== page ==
Sheldon: (knocks) “Leonard…”
Leonard: “What is it?”
Sheldon: “I made tea”
Leonard: “I don’t want tea”
Sheldon: “I didn’t make tea for you!”
At the risk of ruining a joke by over-explaining it, I am going to show how a scene from The Big Bang Theory illustrates one of the most important principles in linguistic pragmatics.
In order for there to be mutual understanding, there must be a systematic relation between what the speaker says and what he intends to convey. Herbert Paul Grice’s cooperative principle explains how the speaker gets the hearer to recognize the intended meaning of the utterance. The speaker relies on hearer’s ability to reason backwards from the speaker’s communicative intentions, which is made possible with guidance by additional assumptions. The problem is that in principle, any action can have an indefinite number of goals and intentions. In John Nash’s Game Theory, shared assumptions help narrow down the search space by relying on each other’s cooperativeness and common goals. Here, the common goal is for the speaker’s utterance, and intentions behind it, to be understood by the hearer. Grice’s cooperative principle is based on this, and his conversational maxims lay out the rules of the game.
Grice posited that the assumptions we operate under in our conversations fall into four categories, the conversational maxims: Quality, Relation, Quantity, and Manner. Under quality, the hearer should assume that the speaker is not knowingly lying or misrepresenting the truth. Under relation, the hearer can assume that the what the speaker contributes to the conversation is relevant. Under quantity, the contribution is expected to be as informative as required for the purposes of the exchange, but no more than is required. Lastly, manner has to do with the composition of the contribution itself: it should be brief, or not unnecessarily long, avoid obscurity and ambiguity, and it should be orderly. It’s pretty simple, really: for conversation to work, we need to be able to assume that we aren’t trying to deceive each other, that there is a point to our contribution, that the contribution won’t keep us there all afternoon without a good reason, and that we can understand what was said. To be a cooperative participant in a conversation, don’t lie, don’t needlessly complicate things, don’t inconvenience your friend, and try to be clear.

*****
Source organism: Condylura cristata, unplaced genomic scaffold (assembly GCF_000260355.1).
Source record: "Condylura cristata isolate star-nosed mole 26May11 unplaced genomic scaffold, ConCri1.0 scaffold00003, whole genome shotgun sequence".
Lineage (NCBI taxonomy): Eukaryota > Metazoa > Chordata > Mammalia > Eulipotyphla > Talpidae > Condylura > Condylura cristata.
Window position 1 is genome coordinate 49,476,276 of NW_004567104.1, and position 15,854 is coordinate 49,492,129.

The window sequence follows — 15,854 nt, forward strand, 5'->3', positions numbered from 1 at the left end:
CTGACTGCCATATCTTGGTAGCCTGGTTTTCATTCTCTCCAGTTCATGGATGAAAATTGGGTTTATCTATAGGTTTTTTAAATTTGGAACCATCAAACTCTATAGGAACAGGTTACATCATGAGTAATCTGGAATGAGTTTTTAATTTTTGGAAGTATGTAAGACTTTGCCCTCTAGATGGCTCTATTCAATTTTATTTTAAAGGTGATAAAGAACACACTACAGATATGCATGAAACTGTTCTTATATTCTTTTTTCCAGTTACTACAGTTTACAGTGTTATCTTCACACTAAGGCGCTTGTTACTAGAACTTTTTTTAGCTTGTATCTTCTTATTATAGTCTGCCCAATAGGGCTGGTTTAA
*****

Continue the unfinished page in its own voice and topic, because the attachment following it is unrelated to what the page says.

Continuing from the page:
Back to the clip: the humor of the “I made tea” misunderstanding rests on the fact that the hearer, Leonard, is operating under the assumption that the speaker, Sheldon, is guided by the cooperative principle. Which, by experience, is a faulty assumption, but where would sitcoms be without it? Sheldon is an expert in many things except, notably, human social interactions. Leonard, the ordinary human being, assumes that a speaker’s contribution is relevant to the exchange. Upon entering Leonard’s bedroom, Sheldon declares that he has made tea. The reasonable interpretation upon hearing this is that he is being offered tea, especially given the context of Leonard’s emotional state and Sheldon’s timidness upon entering. Put plainly, why else would you walk into someone’s bedroom and say that you’ve made tea other than to offer it to them? How is it relevant? Well, it’s not, and that’s why it’s funny.